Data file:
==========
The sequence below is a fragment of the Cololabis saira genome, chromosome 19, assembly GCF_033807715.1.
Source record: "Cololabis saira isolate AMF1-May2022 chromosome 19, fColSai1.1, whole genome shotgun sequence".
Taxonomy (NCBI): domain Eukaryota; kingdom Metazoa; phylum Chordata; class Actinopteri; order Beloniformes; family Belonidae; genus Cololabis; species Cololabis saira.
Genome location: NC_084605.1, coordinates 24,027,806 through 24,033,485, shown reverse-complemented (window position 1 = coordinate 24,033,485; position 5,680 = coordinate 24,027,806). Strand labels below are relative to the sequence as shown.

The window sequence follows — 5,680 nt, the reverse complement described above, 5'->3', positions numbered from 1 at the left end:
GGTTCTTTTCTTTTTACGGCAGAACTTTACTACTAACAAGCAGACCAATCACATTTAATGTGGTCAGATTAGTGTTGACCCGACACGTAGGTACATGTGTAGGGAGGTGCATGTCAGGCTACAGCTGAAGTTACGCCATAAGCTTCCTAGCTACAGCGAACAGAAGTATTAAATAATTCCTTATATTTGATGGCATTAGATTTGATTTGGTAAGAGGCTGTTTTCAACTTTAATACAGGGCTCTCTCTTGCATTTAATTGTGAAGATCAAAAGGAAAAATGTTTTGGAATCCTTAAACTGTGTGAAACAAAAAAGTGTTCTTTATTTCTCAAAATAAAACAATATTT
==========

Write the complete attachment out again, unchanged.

The sequence below is a fragment of the Cololabis saira genome, chromosome 19, assembly GCF_033807715.1.
Source record: "Cololabis saira isolate AMF1-May2022 chromosome 19, fColSai1.1, whole genome shotgun sequence".
Taxonomy (NCBI): domain Eukaryota; kingdom Metazoa; phylum Chordata; class Actinopteri; order Beloniformes; family Belonidae; genus Cololabis; species Cololabis saira.
Genome location: NC_084605.1, coordinates 24,027,806 through 24,033,485, shown reverse-complemented (window position 1 = coordinate 24,033,485; position 5,680 = coordinate 24,027,806). Strand labels below are relative to the sequence as shown.

The window sequence follows — 5,680 nt, the reverse complement described above, 5'->3', positions numbered from 1 at the left end:
GGTTCTTTTCTTTTTACGGCAGAACTTTACTACTAACAAGCAGACCAATCACATTTAATGTGGTCAGATTAGTGTTGACCCGACACGTAGGTACATGTGTAGGGAGGTGCATGTCAGGCTACAGCTGAAGTTACGCCATAAGCTTCCTAGCTACAGCGAACAGAAGTATTAAATAATTCCTTATATTTGATGGCATTAGATTTGATTTGGTAAGAGGCTGTTTTCAACTTTAATACAGGGCTCTCTCTTGCATTTAATTGTGAAGATCAAAAGGAAAAATGTTTTGGAATCCTTAAACTGTGTGAAACAAAAAAGTGTTCTTTATTTCTCAAAATAAAACAATATTT